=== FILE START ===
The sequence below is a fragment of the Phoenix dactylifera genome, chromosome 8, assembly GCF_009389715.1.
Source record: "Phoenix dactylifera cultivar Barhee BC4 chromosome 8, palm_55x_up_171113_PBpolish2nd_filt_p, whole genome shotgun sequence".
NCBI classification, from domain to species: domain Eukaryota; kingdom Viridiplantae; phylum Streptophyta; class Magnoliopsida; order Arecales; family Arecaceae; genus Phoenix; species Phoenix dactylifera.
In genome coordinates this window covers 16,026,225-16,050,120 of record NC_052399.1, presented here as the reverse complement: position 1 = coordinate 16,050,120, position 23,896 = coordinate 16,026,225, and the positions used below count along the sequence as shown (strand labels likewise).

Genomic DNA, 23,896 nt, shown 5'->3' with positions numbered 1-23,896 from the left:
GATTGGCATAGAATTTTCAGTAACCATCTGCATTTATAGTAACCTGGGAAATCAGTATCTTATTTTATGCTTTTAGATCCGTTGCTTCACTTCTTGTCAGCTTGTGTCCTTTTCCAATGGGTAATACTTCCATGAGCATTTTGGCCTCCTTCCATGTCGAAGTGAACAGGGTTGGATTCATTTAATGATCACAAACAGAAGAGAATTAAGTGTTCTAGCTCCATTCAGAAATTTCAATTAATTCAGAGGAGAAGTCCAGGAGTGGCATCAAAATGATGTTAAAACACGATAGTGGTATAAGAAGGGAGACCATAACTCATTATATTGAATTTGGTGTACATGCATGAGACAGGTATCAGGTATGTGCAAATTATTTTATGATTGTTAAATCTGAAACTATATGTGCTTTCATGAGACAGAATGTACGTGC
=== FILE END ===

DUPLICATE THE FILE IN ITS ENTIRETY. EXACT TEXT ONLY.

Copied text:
The sequence below is a fragment of the Phoenix dactylifera genome, chromosome 8, assembly GCF_009389715.1.
Source record: "Phoenix dactylifera cultivar Barhee BC4 chromosome 8, palm_55x_up_171113_PBpolish2nd_filt_p, whole genome shotgun sequence".
NCBI classification, from domain to species: domain Eukaryota; kingdom Viridiplantae; phylum Streptophyta; class Magnoliopsida; order Arecales; family Arecaceae; genus Phoenix; species Phoenix dactylifera.
In genome coordinates this window covers 16,026,225-16,050,120 of record NC_052399.1, presented here as the reverse complement: position 1 = coordinate 16,050,120, position 23,896 = coordinate 16,026,225, and the positions used below count along the sequence as shown (strand labels likewise).

Genomic DNA, 23,896 nt, shown 5'->3' with positions numbered 1-23,896 from the left:
GATTGGCATAGAATTTTCAGTAACCATCTGCATTTATAGTAACCTGGGAAATCAGTATCTTATTTTATGCTTTTAGATCCGTTGCTTCACTTCTTGTCAGCTTGTGTCCTTTTCCAATGGGTAATACTTCCATGAGCATTTTGGCCTCCTTCCATGTCGAAGTGAACAGGGTTGGATTCATTTAATGATCACAAACAGAAGAGAATTAAGTGTTCTAGCTCCATTCAGAAATTTCAATTAATTCAGAGGAGAAGTCCAGGAGTGGCATCAAAATGATGTTAAAACACGATAGTGGTATAAGAAGGGAGACCATAACTCATTATATTGAATTTGGTGTACATGCATGAGACAGGTATCAGGTATGTGCAAATTATTTTATGATTGTTAAATCTGAAACTATATGTGCTTTCATGAGACAGAATGTACGTGC